Dodger rookie Yasiel Puig hasn’t had many problems with opposing pitchers since being called up to the major leagues six weeks ago. Dealing with the media, however, has proved another issue.
Puig joined teammate Juan Uribe in a heated confrontation with an ESPN reporter Thursday that eventually became so loud, Hanley Ramirez turned the clubhouse stereo all the way up in an effort to keep Spanish-speaking reporters from understanding what the three men were arguing about.
Puig has not been shy in talking about his disdain for reporters, which apparently runs so deep the Dodgers media relations staff has adopted a special policy for him. While everyone else on the team can be approached with questions before games, Puig is off-limits.
That policy was altered slightly Thursday after Puig finished second in voting for the All-Star Game, with the Dodgers arranging a pregame interview with a small group of journalists. But after a half-dozen questions Puig cut the session short and left the clubhouse for an adjoining room that is closed to the media.
“For me, playing baseball is easier than anything else. Because it’s what I’ve done all my life, play baseball,” he said in Spanish. “But the press is something new for me. And it’s something new and it’s difficult because sometimes they put in things that I never said.”
Manager Don Mattingly, who dealt with a large and aggressive media contingent as a player and coach with the Yankees, said the pressure on Puig has been enormous.
“It’s everywhere we go, and it’s every time he steps his foot in the locker room,” Mattingly said. “It’s like bam, bam, -bam. He just wants to go play. We have to give him a little bit of a break. We have to look at it a little bit from his side. He’s coming from a different country, just gets to the big leagues and it’s like ‘wow.’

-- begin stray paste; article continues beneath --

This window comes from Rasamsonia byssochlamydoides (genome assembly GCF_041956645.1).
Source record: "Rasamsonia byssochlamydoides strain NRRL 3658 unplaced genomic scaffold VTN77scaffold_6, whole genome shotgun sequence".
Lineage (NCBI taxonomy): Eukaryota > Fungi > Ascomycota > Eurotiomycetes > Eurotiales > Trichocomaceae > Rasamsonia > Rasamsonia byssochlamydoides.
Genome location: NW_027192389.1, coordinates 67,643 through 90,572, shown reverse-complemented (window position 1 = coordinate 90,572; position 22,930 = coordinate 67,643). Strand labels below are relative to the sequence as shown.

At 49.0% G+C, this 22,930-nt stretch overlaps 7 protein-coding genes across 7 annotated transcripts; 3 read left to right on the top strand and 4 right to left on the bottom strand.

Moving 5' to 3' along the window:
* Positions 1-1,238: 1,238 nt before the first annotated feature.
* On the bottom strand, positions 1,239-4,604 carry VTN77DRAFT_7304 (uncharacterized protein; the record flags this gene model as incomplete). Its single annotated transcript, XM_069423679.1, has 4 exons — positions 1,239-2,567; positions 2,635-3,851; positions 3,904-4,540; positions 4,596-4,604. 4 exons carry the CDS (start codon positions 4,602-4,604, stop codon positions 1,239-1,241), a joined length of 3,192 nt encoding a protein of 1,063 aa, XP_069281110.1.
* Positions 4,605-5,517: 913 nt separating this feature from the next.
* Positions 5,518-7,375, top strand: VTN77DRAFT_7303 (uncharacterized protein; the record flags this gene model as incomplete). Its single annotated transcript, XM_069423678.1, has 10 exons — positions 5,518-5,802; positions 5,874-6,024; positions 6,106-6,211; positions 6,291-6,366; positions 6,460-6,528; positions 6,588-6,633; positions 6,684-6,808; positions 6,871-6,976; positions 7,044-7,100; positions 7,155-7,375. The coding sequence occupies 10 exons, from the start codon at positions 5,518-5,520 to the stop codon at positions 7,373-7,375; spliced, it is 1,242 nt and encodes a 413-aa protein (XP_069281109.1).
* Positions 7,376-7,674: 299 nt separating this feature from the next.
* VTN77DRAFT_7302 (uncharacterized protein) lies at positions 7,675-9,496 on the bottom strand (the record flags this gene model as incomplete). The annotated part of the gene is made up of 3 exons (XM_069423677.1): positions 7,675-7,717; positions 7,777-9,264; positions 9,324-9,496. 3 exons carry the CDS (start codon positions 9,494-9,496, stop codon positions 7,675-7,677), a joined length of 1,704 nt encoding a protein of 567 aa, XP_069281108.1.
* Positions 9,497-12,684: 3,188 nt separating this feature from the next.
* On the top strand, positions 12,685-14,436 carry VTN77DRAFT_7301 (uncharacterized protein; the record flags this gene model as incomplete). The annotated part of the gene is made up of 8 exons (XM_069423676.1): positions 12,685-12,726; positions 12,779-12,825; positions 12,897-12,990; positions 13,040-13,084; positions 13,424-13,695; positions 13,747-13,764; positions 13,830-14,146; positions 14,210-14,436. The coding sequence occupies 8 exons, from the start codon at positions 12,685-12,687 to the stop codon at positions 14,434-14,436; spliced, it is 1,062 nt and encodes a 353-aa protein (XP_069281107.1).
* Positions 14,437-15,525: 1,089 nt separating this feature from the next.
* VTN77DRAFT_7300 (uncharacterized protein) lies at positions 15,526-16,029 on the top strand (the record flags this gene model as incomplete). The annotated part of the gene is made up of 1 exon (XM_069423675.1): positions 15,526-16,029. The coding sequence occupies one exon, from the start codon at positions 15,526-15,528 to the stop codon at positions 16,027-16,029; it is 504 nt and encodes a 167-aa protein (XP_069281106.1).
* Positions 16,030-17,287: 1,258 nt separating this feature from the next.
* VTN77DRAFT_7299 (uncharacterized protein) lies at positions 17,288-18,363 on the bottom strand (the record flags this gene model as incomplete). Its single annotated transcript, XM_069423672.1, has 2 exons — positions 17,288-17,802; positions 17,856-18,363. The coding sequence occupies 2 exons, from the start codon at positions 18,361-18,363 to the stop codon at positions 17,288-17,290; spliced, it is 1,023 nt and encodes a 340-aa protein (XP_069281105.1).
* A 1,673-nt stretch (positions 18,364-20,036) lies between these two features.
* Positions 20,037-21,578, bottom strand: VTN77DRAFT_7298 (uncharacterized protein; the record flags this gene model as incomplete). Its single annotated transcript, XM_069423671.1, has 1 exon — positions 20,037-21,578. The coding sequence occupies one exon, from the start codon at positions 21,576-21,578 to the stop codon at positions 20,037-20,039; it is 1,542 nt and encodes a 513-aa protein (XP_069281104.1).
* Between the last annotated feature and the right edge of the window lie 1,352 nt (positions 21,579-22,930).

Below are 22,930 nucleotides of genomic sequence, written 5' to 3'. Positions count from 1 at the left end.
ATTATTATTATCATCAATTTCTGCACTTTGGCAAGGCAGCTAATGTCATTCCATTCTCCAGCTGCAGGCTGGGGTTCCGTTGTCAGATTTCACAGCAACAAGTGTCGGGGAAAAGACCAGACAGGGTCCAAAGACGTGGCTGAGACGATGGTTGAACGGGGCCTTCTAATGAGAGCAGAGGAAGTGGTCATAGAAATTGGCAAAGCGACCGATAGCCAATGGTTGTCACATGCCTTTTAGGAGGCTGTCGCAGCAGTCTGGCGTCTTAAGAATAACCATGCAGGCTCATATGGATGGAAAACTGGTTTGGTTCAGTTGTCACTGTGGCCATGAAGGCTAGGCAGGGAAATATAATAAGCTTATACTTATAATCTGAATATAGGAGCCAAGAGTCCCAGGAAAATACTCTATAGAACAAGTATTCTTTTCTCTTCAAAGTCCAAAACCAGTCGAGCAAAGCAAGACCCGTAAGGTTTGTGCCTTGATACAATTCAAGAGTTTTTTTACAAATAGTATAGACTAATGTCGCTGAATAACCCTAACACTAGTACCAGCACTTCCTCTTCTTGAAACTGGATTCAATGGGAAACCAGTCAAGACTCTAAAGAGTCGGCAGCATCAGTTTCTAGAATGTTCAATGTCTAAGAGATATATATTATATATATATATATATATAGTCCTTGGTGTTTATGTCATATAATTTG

“He may like it, the fact that he’s playing here. But it’s still a lot to deal with. For him, saying, ‘I just want to play. I can’t play my best baseball when I walk in and have to do stories every day,’ I get it.”
ESPN had reporters following Puig on the Dodgers’ recent three-city road trip, and Thursday’s confrontation stemmed, in part, from an incident in San Francisco on Sunday when Uribe urged Puig to either speak to reporters or tell them to leave — an exchange reported in several outlets, including The Times.
A weary A.J. Ellis was held out of the lineup Thursday after catching 14 innings the night before. But at least he knows who to blame since it was his two-out single in the ninth that sent the game to extra innings.
“About the 13th inning, I was like ‘that hit might have been a huge mistake,’” joked Ellis, who, like the rest of the team, didn’t get to bed until about 4:30 Thursday morning.
Brandon League, who recently lost his job as closer, has decided to lose his old number as well, switching from No. 31 to the No. 43 he wore as an All-Star in Seattle. That number had previously been wore by assistant pitching coach Ken Howell.